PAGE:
Pharmaceutical company Johnson & Johson has announced it will stop the sales of their baby powder in the US and Canada.
This comes after years of lawsuits relating to claims that the baby powder causes cancer.
One of these lawsuits was a case which resulted in Johnson & Johnson being ordered to pay almost $4.7 billion to 22 women who sued the company after alleging that the baby powder caused their ovarian cancer.
In July 2018, a jury in St. Louis ruled they were right. More recently a July 2019 report by Bloomberg detailed how the Justice Department and U.S. Securities and Exchange Commission was investigating Johnson & Johnson due to concerns about alleged asbestos contamination in its baby powder.
Johnson & Johnson has now released statement saying: “Johnson & Johnson remains steadfastly confident in the safety of talc-based Johnson’s Baby Powder. Decades of scientific studies by medical experts around the world support the safety of our product. We will continue to vigorously defend the product, its safety, and the unfounded allegations against it and the Company in the courtroom. All verdicts against the Company that have been through the appeals process have been overturned.”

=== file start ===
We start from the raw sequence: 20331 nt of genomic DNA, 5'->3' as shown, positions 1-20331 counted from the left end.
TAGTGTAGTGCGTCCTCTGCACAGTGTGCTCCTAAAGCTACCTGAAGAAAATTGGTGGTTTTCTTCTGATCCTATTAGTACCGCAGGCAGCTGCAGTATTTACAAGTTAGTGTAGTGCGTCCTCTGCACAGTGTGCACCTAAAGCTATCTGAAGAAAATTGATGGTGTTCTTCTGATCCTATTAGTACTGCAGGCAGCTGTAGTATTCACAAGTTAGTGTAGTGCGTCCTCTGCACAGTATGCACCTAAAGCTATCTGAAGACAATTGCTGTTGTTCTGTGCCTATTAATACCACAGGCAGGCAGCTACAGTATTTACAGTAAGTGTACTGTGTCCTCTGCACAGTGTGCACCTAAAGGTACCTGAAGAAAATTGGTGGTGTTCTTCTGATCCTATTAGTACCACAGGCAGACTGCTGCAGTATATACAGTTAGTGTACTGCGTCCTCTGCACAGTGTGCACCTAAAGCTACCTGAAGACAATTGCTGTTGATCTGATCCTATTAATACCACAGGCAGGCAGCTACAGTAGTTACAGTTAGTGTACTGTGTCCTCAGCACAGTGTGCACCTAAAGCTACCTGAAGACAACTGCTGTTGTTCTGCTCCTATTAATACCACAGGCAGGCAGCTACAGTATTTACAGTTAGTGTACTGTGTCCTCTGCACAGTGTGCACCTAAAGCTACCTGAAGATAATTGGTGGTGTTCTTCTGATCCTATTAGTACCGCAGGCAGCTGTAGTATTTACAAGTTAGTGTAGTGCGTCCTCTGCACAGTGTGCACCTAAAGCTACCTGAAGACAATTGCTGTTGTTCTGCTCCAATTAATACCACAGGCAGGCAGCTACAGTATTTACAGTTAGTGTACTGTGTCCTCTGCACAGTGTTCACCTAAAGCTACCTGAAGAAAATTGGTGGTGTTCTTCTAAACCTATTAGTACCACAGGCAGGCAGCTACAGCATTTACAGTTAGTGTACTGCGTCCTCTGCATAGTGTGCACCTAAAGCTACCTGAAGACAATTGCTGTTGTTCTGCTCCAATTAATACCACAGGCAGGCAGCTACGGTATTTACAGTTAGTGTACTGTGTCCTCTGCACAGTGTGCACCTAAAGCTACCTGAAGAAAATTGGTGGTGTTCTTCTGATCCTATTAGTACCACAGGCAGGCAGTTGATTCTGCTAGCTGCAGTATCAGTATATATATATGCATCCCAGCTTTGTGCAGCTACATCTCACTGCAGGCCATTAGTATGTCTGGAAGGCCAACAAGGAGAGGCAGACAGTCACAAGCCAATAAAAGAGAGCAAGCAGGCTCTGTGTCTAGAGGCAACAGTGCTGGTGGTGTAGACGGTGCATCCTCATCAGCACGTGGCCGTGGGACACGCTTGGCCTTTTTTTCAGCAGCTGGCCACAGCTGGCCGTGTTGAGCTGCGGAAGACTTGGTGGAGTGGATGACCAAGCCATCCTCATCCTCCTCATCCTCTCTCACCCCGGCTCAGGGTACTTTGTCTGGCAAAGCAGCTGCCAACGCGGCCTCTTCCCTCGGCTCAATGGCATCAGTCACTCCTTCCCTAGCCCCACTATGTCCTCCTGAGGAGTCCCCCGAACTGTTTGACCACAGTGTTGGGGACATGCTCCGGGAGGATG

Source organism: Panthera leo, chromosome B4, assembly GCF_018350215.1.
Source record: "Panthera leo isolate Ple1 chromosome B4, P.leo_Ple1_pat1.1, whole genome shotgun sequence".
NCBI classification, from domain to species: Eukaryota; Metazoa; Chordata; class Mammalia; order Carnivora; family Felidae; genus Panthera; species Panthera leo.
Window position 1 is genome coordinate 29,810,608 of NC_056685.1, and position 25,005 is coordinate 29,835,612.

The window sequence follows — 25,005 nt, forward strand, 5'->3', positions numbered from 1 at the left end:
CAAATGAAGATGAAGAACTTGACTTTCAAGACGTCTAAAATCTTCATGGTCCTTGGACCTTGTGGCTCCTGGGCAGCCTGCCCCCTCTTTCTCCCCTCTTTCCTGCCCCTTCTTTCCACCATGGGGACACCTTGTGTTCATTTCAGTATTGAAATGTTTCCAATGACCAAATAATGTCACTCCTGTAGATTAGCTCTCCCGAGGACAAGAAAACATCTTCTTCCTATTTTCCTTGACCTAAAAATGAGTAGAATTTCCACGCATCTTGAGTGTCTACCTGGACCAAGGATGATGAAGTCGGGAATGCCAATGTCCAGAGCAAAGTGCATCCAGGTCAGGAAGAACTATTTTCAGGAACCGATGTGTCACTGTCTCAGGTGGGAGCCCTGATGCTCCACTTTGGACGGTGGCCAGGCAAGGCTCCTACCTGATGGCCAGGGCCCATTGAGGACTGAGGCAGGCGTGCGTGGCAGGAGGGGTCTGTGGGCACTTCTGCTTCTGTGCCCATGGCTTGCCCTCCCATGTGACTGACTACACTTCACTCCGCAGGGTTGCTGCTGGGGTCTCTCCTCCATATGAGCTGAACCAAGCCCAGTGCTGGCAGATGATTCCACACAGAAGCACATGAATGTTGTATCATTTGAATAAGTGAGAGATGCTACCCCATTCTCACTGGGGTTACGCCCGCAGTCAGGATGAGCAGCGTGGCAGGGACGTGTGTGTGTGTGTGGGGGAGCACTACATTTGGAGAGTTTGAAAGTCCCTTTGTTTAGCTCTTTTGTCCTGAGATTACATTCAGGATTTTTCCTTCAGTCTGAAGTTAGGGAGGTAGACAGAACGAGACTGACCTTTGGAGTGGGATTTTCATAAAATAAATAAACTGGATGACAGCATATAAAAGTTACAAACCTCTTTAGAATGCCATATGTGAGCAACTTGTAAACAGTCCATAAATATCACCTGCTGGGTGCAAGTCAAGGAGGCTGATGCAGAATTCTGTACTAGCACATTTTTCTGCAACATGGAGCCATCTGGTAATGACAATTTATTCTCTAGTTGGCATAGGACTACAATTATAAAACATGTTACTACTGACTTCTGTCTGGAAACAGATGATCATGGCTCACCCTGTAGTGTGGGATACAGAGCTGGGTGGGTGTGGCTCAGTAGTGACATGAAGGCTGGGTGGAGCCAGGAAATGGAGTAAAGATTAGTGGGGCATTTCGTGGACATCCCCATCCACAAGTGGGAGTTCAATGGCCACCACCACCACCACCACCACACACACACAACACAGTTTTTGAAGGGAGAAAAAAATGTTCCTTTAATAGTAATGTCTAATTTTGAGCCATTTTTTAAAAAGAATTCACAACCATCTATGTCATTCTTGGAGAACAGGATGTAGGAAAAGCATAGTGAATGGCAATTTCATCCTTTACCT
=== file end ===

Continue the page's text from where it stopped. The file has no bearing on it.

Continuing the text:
For many years now Johnson &Johnson’s baby powder has been at the centre of many controversies. The American Academy of Pediatrics (AAP) has been being against its use since 1981 due to the inhalation danger it poses to babies which can cause a pneumonic reaction. In 1998 Dr Hugh MacDonald, a member of the AAP, who was at the time the director of neonatology at Santa Monica Hospital told the Los Angeles Times that, “Most pediatricians recommend that it not be used,” adding that the consensus at the time was that “anybody using talcum powder be aware that it could cause inhalation of the talc, resulting in a pneumonic reaction.”
In their statement about the discontinuation in the two markets, Johnson & Johnson says: “Both types of Johnson’s Baby Powder – talc-based and cornstarch-based – will continue to be sold in other markets around the world where there is significantly higher consumer demand for the product. Importantly, Johnson & Johnson remains fully committed to its Johnson’s Baby brand.”